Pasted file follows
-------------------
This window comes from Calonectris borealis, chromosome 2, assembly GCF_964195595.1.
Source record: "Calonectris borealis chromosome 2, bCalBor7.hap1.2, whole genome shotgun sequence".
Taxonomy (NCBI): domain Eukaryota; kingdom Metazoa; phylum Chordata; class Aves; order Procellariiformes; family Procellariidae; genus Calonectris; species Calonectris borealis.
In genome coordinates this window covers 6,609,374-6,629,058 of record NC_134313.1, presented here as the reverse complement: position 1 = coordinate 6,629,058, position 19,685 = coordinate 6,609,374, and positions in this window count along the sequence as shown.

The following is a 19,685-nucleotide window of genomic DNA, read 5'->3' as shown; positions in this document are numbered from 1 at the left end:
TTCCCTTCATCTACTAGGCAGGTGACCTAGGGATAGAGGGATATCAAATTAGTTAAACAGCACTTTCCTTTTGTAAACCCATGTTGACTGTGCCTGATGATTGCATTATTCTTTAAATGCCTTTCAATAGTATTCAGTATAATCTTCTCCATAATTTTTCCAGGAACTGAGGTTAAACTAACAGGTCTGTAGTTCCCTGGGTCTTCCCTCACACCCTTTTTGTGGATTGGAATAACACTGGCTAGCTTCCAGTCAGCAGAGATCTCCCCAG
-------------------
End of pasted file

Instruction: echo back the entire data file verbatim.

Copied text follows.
This window comes from Calonectris borealis, chromosome 2, assembly GCF_964195595.1.
Source record: "Calonectris borealis chromosome 2, bCalBor7.hap1.2, whole genome shotgun sequence".
Taxonomy (NCBI): domain Eukaryota; kingdom Metazoa; phylum Chordata; class Aves; order Procellariiformes; family Procellariidae; genus Calonectris; species Calonectris borealis.
In genome coordinates this window covers 6,609,374-6,629,058 of record NC_134313.1, presented here as the reverse complement: position 1 = coordinate 6,629,058, position 19,685 = coordinate 6,609,374, and positions in this window count along the sequence as shown.

The following is a 19,685-nucleotide window of genomic DNA, read 5'->3' as shown; positions in this document are numbered from 1 at the left end:
TTCCCTTCATCTACTAGGCAGGTGACCTAGGGATAGAGGGATATCAAATTAGTTAAACAGCACTTTCCTTTTGTAAACCCATGTTGACTGTGCCTGATGATTGCATTATTCTTTAAATGCCTTTCAATAGTATTCAGTATAATCTTCTCCATAATTTTTCCAGGAACTGAGGTTAAACTAACAGGTCTGTAGTTCCCTGGGTCTTCCCTCACACCCTTTTTGTGGATTGGAATAACACTGGCTAGCTTCCAGTCAGCAGAGATCTCCCCAG